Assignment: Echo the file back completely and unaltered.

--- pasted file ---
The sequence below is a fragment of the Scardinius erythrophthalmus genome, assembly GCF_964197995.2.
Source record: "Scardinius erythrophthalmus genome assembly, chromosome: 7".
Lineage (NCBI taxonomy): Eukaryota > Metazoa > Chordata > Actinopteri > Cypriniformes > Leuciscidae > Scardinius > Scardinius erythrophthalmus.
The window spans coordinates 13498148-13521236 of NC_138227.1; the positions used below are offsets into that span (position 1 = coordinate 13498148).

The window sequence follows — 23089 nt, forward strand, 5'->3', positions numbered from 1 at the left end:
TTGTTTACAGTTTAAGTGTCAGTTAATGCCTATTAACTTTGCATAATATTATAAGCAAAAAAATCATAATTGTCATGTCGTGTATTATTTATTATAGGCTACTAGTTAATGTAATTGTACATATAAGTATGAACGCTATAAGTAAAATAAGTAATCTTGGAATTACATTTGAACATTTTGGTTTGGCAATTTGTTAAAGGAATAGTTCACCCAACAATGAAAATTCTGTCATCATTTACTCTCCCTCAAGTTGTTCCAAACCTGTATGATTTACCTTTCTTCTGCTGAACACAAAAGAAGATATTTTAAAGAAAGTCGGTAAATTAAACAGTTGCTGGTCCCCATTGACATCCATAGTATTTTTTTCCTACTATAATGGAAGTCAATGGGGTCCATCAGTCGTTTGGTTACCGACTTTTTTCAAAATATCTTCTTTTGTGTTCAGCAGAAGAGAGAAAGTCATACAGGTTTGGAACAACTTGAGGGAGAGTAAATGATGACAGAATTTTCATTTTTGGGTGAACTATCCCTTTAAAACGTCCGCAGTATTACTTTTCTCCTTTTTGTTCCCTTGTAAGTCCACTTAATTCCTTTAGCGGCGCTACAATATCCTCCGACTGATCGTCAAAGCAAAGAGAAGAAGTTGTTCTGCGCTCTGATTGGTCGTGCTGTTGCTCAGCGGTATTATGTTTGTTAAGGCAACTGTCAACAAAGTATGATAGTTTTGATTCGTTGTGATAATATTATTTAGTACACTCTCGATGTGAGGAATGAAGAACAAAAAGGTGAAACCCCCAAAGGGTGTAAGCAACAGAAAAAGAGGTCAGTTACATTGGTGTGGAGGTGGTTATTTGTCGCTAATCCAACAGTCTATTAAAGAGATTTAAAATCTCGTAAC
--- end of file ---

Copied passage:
The sequence below is a fragment of the Scardinius erythrophthalmus genome, assembly GCF_964197995.2.
Source record: "Scardinius erythrophthalmus genome assembly, chromosome: 7".
Lineage (NCBI taxonomy): Eukaryota > Metazoa > Chordata > Actinopteri > Cypriniformes > Leuciscidae > Scardinius > Scardinius erythrophthalmus.
The window spans coordinates 13498148-13521236 of NC_138227.1; the positions used below are offsets into that span (position 1 = coordinate 13498148).

The window sequence follows — 23089 nt, forward strand, 5'->3', positions numbered from 1 at the left end:
TTGTTTACAGTTTAAGTGTCAGTTAATGCCTATTAACTTTGCATAATATTATAAGCAAAAAAATCATAATTGTCATGTCGTGTATTATTTATTATAGGCTACTAGTTAATGTAATTGTACATATAAGTATGAACGCTATAAGTAAAATAAGTAATCTTGGAATTACATTTGAACATTTTGGTTTGGCAATTTGTTAAAGGAATAGTTCACCCAACAATGAAAATTCTGTCATCATTTACTCTCCCTCAAGTTGTTCCAAACCTGTATGATTTACCTTTCTTCTGCTGAACACAAAAGAAGATATTTTAAAGAAAGTCGGTAAATTAAACAGTTGCTGGTCCCCATTGACATCCATAGTATTTTTTTCCTACTATAATGGAAGTCAATGGGGTCCATCAGTCGTTTGGTTACCGACTTTTTTCAAAATATCTTCTTTTGTGTTCAGCAGAAGAGAGAAAGTCATACAGGTTTGGAACAACTTGAGGGAGAGTAAATGATGACAGAATTTTCATTTTTGGGTGAACTATCCCTTTAAAACGTCCGCAGTATTACTTTTCTCCTTTTTGTTCCCTTGTAAGTCCACTTAATTCCTTTAGCGGCGCTACAATATCCTCCGACTGATCGTCAAAGCAAAGAGAAGAAGTTGTTCTGCGCTCTGATTGGTCGTGCTGTTGCTCAGCGGTATTATGTTTGTTAAGGCAACTGTCAACAAAGTATGATAGTTTTGATTCGTTGTGATAATATTATTTAGTACACTCTCGATGTGAGGAATGAAGAACAAAAAGGTGAAACCCCCAAAGGGTGTAAGCAACAGAAAAAGAGGTCAGTTACATTGGTGTGGAGGTGGTTATTTGTCGCTAATCCAACAGTCTATTAAAGAGATTTAAAATCTCGTAAC